# How does vasodilation slow blood flow?

During inflammation, cytokines and histamine cause vasodilation to increase blood flow to the inflamed area. However, it is also said that vasodilation slows blood flow which facilitates the adhesion and movement of leucocytes through the blood vessels and into extravascular tissue. My question is how does it slow blood flow? To me it would seem that there would be less drag force for a given volume of blood which would increase the speed of flow. There would also be less resistance.

The measurement that decreases during vasodilation is flow velocity, $$v$$, or a change in distance over change in time $$\frac{\Delta x}{\Delta t}$$. Prior to a reflex response, the same rate of flow, $$Q$$, or $$\frac{\Delta V}{\Delta t}$$ enters the capillary bed (here we use a capital V to represent volume, where $$\Delta V$$ is a change in volume, and $$\frac{\Delta V}{\Delta t}$$ is the change in volume over change in time. Because volume is area times a third distance dimension (e.g., if we say area is height times width, then volume is area times depth or thickness), we can describe flow as flow velocity times cross sectional area ($$Q = A \cdot v$$, or $$Q = A \cdot \frac{\Delta x}{\Delta t}$$). If you increase the cross sectional area, $$A$$, and maintain the same flow, $$Q$$, then flow velocity, $$v$$, has to decrease.

A more intuitive explanation would involve turning on a garden hose and covering part of the end with your thumb. The smaller the opening you allow, the greater the flow velocity through the end of the garden hose. The same volume of water leaves the hose per unit time. It's just moving at a faster flow velocity if you decrease the cross sectional area (and at a slower flow velocity if you increase the cross sectional area).

This is discussed in Chapter 4 of Costanzo Physiology, in the section on hemodynamics.

The actual physical measurements end up being more difficult to predict in a situation with parallel capillary beds and reflex responses. $$Q$$ does not stay constant, for both the specific capillary bed, and for the entire circulatory system. However, you can say that, as a general rule flow velocity, or $$v$$, will decrease when cross sectional area, $$A$$, increases. As @BryanKrause points out in particular, provided the series resistance for a capillary bed doesn't change, the initial $$Q$$ for the capillary bed won't change, which means this caveat isn't relevant.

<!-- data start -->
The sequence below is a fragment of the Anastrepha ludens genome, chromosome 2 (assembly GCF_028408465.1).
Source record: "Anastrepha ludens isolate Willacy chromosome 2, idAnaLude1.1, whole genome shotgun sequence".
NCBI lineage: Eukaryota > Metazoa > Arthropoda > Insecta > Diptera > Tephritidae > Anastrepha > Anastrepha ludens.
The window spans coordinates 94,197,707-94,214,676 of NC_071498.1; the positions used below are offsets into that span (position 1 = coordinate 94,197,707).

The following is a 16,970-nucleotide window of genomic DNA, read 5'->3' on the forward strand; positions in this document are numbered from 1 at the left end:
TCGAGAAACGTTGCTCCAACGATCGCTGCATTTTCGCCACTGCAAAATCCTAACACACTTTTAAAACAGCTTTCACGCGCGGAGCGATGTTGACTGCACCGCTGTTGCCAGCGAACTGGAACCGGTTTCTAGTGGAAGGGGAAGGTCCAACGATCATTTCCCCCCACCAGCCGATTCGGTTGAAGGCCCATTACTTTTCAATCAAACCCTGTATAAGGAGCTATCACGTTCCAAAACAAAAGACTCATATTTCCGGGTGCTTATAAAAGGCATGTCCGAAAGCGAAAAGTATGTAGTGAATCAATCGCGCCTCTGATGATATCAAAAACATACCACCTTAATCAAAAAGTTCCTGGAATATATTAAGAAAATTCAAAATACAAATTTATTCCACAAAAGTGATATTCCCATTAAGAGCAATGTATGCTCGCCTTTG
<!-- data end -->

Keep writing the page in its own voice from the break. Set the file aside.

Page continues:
• You might improve the answer by considering an entire branch of the vascular tree from artery to capillary. Because resistance does not occur in one cross-section, local vasodilation has a bigger effect on velocity than flow, even when the overall pressure is distributed in a parallel configuration with other branches of the tree. Nov 13, 2018 at 23:38
• @BryanKrause could you be more specific with your suggestion? This is textbook level material, and I'm honestly not certain if in a local (vs. systemic) inflammatory response there are good measurements that show resistance clamped upstream of a dilating arteriole, enforcing a constant $Q$. Nov 13, 2018 at 23:55
• It doesn't have to be upstream or downstream specifically, if there is any part of the vascular tree that is not affected (or less affected) the effect on velocity in the affected area will be bigger than the effect on flow, because flow is dependent on the series resistance whereas velocity depends on the local cross-sectional area. Nov 14, 2018 at 0:13
• I don't have time to grab a reference but I think the important vasodilation for leukocyte infiltration is on the venous side. Nov 14, 2018 at 0:19
• @BryanKrause local mediators of inflammation have different actions on venules than on arterioles, but the question is about the relationship between dilation (i.e., increased cross sectional area) and flow velocity. If you have a specific suggestion for how to change the answer, I'd be happy to incorporate it, or you can feel free to edit. I trust your physiology knowledge. Nov 14, 2018 at 2:22